One of the problems that may home brewers (especially beginners) are struggling with is the separation of trub/hops and wort. My first approach to this was using a large funnel with a mesh screen. This screen clogged up immediately, causing a lot of stress when I was concerned about getting the wort as fast as possible out of the way of germs and into the primary. I ended up dumping most of the trub into the primary as well.
Pretty much the same happened with the 2nd batch when I thought A colander would do a better job. It wasn't until my 3rd batch that I gave the idea of whirpooling a try. But it didn't work as well as I thought it would. With subsequent batches I improved the technique and are now able to completely relax when it comes to transferring the wort into the primary and leaving most of the trub behind.
Whirpooling employs 2 methods of seperating the trub from the wort. The first one is sedimentation, which means the trub will sink to the bottom when left alone. The second one is centrifugal force which forces the trub into the center of the pot. If both methods are used, the trub will be collected in a nice trub-cone in the center of the pot. This is the main trub seperation technique that is used in commercial breweries before the wort is chilled.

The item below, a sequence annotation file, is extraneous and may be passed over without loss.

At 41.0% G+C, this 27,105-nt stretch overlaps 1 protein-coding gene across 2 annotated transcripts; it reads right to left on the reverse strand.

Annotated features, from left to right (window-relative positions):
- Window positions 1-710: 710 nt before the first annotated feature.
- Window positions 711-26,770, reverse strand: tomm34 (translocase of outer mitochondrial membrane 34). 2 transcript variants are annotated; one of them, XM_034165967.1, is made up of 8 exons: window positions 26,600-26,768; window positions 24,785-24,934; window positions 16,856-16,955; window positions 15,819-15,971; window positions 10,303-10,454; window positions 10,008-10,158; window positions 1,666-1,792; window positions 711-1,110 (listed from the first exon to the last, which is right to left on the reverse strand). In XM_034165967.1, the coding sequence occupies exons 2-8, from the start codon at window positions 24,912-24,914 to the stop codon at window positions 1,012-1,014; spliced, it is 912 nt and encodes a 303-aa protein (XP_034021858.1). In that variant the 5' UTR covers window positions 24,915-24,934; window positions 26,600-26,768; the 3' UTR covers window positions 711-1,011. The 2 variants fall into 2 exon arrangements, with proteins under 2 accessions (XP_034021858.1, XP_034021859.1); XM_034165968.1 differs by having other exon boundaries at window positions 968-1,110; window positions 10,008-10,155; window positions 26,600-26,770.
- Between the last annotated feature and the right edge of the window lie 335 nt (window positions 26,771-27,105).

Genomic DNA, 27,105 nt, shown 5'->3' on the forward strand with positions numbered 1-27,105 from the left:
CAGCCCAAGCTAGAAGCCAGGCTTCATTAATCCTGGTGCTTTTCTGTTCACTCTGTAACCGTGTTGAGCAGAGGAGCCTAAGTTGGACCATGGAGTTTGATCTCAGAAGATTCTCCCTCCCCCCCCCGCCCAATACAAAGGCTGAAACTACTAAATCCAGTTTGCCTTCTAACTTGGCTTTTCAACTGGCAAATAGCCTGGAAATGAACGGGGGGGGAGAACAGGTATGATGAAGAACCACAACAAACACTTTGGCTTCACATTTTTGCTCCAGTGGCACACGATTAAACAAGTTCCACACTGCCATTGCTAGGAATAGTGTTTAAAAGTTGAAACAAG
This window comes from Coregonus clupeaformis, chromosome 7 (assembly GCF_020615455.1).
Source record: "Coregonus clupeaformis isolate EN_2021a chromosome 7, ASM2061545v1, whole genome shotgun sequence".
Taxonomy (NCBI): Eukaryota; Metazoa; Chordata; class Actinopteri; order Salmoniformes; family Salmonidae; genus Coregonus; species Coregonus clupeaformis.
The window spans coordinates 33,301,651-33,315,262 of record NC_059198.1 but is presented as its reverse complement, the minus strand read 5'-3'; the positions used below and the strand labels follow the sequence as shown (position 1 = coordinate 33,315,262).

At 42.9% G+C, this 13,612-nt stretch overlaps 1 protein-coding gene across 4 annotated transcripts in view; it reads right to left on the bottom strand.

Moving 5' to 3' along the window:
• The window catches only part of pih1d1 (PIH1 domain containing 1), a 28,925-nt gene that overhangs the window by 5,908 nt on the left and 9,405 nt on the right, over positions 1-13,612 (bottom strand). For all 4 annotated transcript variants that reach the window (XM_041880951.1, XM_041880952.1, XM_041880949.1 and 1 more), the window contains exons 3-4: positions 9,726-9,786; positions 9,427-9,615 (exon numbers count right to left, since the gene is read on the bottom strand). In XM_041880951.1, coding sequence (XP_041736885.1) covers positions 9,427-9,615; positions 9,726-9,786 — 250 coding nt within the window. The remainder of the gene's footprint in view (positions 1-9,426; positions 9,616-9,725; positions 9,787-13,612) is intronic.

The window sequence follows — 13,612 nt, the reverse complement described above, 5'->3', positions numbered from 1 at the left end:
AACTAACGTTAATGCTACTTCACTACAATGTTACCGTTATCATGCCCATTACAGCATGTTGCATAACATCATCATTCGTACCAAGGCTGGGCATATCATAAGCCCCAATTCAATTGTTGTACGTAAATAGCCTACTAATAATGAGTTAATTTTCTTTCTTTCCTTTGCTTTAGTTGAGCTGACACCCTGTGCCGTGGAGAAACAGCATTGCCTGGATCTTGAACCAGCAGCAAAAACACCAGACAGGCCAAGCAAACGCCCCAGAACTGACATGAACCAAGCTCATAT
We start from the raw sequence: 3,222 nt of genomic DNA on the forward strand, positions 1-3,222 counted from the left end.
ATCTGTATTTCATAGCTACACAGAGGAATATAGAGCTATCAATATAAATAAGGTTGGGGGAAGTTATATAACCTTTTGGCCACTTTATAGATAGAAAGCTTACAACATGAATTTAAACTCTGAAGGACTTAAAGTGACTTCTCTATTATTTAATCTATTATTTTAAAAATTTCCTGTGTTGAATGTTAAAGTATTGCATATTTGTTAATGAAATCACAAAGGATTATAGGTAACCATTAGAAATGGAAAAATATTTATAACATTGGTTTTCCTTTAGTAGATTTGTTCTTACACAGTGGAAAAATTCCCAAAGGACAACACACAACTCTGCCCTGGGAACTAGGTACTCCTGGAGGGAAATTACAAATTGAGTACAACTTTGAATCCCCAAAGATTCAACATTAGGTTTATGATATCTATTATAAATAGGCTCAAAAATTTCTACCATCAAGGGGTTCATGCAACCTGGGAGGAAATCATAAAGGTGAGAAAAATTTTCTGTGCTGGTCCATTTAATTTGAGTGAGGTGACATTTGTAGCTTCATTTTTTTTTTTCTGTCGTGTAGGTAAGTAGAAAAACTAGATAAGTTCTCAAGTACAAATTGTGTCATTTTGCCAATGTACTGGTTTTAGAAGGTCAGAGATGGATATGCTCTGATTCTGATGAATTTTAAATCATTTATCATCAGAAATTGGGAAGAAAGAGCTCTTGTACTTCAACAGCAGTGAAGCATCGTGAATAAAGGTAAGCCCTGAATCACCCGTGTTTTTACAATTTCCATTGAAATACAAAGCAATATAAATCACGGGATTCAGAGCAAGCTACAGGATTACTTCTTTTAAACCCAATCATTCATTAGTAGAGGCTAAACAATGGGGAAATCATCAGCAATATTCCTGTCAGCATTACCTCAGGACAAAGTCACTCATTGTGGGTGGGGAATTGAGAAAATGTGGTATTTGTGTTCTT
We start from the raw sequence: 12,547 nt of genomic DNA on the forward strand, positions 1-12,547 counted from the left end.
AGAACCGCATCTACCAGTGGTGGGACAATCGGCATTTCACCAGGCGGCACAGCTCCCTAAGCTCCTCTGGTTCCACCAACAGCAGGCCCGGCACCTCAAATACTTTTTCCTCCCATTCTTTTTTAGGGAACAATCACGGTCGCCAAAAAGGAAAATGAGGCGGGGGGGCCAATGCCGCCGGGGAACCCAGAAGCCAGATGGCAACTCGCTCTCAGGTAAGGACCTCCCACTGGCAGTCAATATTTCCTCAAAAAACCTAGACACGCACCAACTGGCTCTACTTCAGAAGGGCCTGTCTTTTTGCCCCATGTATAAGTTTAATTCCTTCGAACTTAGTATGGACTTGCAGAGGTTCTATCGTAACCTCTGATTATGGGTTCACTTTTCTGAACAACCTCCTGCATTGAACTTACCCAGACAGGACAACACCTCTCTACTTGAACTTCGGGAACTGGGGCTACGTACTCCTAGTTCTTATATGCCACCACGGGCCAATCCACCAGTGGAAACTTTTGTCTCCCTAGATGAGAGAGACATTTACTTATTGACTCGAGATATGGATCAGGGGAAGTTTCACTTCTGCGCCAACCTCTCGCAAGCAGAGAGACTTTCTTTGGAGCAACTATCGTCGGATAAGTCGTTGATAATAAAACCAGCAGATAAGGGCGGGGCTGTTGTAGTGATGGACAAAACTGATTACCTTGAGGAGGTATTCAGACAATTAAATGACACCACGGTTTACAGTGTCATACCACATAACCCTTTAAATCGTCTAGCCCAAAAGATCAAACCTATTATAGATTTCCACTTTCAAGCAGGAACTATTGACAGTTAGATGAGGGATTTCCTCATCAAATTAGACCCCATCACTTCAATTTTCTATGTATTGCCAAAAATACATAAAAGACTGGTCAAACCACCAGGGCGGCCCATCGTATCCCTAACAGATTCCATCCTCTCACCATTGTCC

Just sedimentation would work to. But since the trub would be evenly spread on the bottom of the pot, you cannot siphon as low as you can if the trub is collected in a cone.
Here is what I do:
I chill the wort with an immersion chiller. Note that I left the spoon in the pot during the boil and when the wort is being chilled.
Then I move the pot to an elevated position. After the whirlpool has been started you shoud not move or disturb it. The whirlpool is started with the spoon. After that, the spoon is taken out.
Now rest the wort for at least 20-30 min. You should keep it covered during this time. During this time sanitize my fermentation gear.
Then you can set up your siphoning gear. If you keep the wort covered, there is no worry about infection. The set-up shown here is more complicated than necessary as I added a chiller to get the pitching temp down to 60F. I oxygenate later with O2 and an SS stone, which means I don't worry about sufficient aeration at this point. When you put in the racking cane, slide it only half way down into the wort. You don't want to disturb the trub cone by accident.
.. to be contiued (I can only use 4 images per post)